Adult adoption

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Adult adoption is a form of adoption between 2 or more adults in order to transfer inheritance rights and/or filiation. Adult adoption may be done for various reasons including: to establish intestate inheritance rights;[1] to formalize a step-parent/step-child relationship or a foster parent/foster child relationship; or to restore the original legal relationship between adult adoptees and their natural families.[2]

In Japan, adult adoption may be used in order to facilitate the continuance of a family business.[3] This form of adoption is known as mukoyōshi (“son-in-law adoption”).[4] Adult adoption may also be used in some jurisdictions by same-sex couples in order to establish inheritance rights.[5]

Depending on the laws of the jurisdiction, adult adoption may not be available as a legal option. In the United Kingdom, only children may be adopted. The Adoption and Children Act (2002) states:

"4) An application for an adoption order may only be made if the person to be adopted has not attained the age of 18 years on the date of the application."[6]

In places where adult adoptions exist, it may or may not transfer filiation in addition to inheritance rights. For example, in Colorado, one can adopt an adult of age 21 or older for inheritance purposes, but filiation will remain unaffected.[7] However, adoption of a person between the ages of 18 and 20 (inclusive) transfers both inheritance rights and filiation.[8] In most other American states, both filiation and inheritance rights are transferred.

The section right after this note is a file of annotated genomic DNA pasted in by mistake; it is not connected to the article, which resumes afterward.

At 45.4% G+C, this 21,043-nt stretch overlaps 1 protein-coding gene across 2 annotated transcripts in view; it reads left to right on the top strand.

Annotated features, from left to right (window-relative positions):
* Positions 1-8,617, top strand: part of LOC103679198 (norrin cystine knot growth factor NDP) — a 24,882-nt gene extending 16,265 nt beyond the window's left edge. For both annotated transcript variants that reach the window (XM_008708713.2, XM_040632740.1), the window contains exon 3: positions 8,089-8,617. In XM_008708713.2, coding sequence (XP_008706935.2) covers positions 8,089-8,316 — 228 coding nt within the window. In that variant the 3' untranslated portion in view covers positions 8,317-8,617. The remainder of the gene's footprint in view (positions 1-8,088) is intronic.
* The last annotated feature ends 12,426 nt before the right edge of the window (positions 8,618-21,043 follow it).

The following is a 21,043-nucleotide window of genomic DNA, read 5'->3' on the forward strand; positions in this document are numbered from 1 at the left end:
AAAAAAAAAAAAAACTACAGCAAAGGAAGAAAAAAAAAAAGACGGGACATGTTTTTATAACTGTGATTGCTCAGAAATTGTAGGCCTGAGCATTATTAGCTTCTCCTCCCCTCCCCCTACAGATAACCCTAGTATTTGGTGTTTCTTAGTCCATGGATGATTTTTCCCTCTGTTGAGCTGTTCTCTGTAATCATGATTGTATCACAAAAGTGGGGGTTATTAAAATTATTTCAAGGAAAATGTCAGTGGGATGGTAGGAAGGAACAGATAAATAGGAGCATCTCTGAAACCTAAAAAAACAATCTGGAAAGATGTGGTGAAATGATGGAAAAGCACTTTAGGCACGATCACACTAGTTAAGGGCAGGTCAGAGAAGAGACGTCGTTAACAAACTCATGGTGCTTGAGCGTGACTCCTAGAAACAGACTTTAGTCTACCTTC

See also[edit]

Adult Adoption California

References[edit]

  1. ^ Ratliff, S. (2011). Adult Adoption: Intestate Succession and Class Gifts under the Uniform Probate Code, Northwestern University Law Review, Vol. 105, No. 4 (PDF)
  2. ^ Healing Families Dismembered By Adoption.
  3. ^ Mehrotra, V., Morck, R., Shim, J. & Wiwattanakantangd, Y. (2013). "Adoptive Expectations: Rising Sons in Japanese Family Firms" (PDF)
  4. ^ The Economist (December 1, 2012). Keeping it in the family: Family firms adopt an unusual approach to remain competitive. [1].
  5. ^ Jacobs, Deborah L. (May 20, 2009). "Adult Adoption a High-Stakes Means to an Inheritance". New York Times, Your Money, Estate Planning. [2].
  6. ^ Adoption of Children Act (2002), Part 1 Adoption, Chapter 3 Placement for adoption and adoption orders, 49. Applications for Adoption
  7. ^ Colorado Revised Statutes, Title 14 Domestic Matters, Article 1 Adoption - Adults, Section 14-1-101 "Adoption of Adults"
  8. ^ Colorado Revised Statutes, Title 19 Children’s Code, Article 5 Relinquishment and Adoption, Part 2 Adoption, Section 19-5-201 "Who May be Adopted"